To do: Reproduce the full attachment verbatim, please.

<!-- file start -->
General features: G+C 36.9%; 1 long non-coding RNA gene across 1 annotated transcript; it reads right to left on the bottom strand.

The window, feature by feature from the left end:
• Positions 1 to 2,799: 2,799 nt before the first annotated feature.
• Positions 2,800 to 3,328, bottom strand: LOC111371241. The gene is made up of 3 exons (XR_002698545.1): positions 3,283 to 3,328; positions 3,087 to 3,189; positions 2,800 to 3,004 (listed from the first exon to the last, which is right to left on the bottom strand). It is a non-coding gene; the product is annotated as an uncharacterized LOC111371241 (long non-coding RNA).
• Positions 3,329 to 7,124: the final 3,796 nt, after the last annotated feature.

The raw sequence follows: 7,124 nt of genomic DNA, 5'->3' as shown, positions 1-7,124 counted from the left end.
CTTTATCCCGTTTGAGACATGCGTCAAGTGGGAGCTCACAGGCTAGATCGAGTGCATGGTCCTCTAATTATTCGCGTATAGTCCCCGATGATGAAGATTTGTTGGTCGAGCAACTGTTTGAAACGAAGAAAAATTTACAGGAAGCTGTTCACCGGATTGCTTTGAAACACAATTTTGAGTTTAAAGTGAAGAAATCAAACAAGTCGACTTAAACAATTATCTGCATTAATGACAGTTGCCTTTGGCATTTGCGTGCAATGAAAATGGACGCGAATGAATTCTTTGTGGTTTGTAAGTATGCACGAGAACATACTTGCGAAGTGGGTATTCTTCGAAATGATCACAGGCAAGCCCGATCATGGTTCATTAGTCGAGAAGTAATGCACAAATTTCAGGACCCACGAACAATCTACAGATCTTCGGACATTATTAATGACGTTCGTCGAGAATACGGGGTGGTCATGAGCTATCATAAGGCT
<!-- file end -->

General features: G+C 36.9%; 1 long non-coding RNA gene across 1 annotated transcript; it reads right to left on the bottom strand.

The window, feature by feature from the left end:
• Positions 1 to 2,799: 2,799 nt before the first annotated feature.
• Positions 2,800 to 3,328, bottom strand: LOC111371241. The gene is made up of 3 exons (XR_002698545.1): positions 3,283 to 3,328; positions 3,087 to 3,189; positions 2,800 to 3,004 (listed from the first exon to the last, which is right to left on the bottom strand). It is a non-coding gene; the product is annotated as an uncharacterized LOC111371241 (long non-coding RNA).
• Positions 3,329 to 7,124: the final 3,796 nt, after the last annotated feature.

The raw sequence follows: 7,124 nt of genomic DNA, 5'->3' as shown, positions 1-7,124 counted from the left end.
CTTTATCCCGTTTGAGACATGCGTCAAGTGGGAGCTCACAGGCTAGATCGAGTGCATGGTCCTCTAATTATTCGCGTATAGTCCCCGATGATGAAGATTTGTTGGTCGAGCAACTGTTTGAAACGAAGAAAAATTTACAGGAAGCTGTTCACCGGATTGCTTTGAAACACAATTTTGAGTTTAAAGTGAAGAAATCAAACAAGTCGACTTAAACAATTATCTGCATTAATGACAGTTGCCTTTGGCATTTGCGTGCAATGAAAATGGACGCGAATGAATTCTTTGTGGTTTGTAAGTATGCACGAGAACATACTTGCGAAGTGGGTATTCTTCGAAATGATCACAGGCAAGCCCGATCATGGTTCATTAGTCGAGAAGTAATGCACAAATTTCAGGACCCACGAACAATCTACAGATCTTCGGACATTATTAATGACGTTCGTCGAGAATACGGGGTGGTCATGAGCTATCATAAGGCT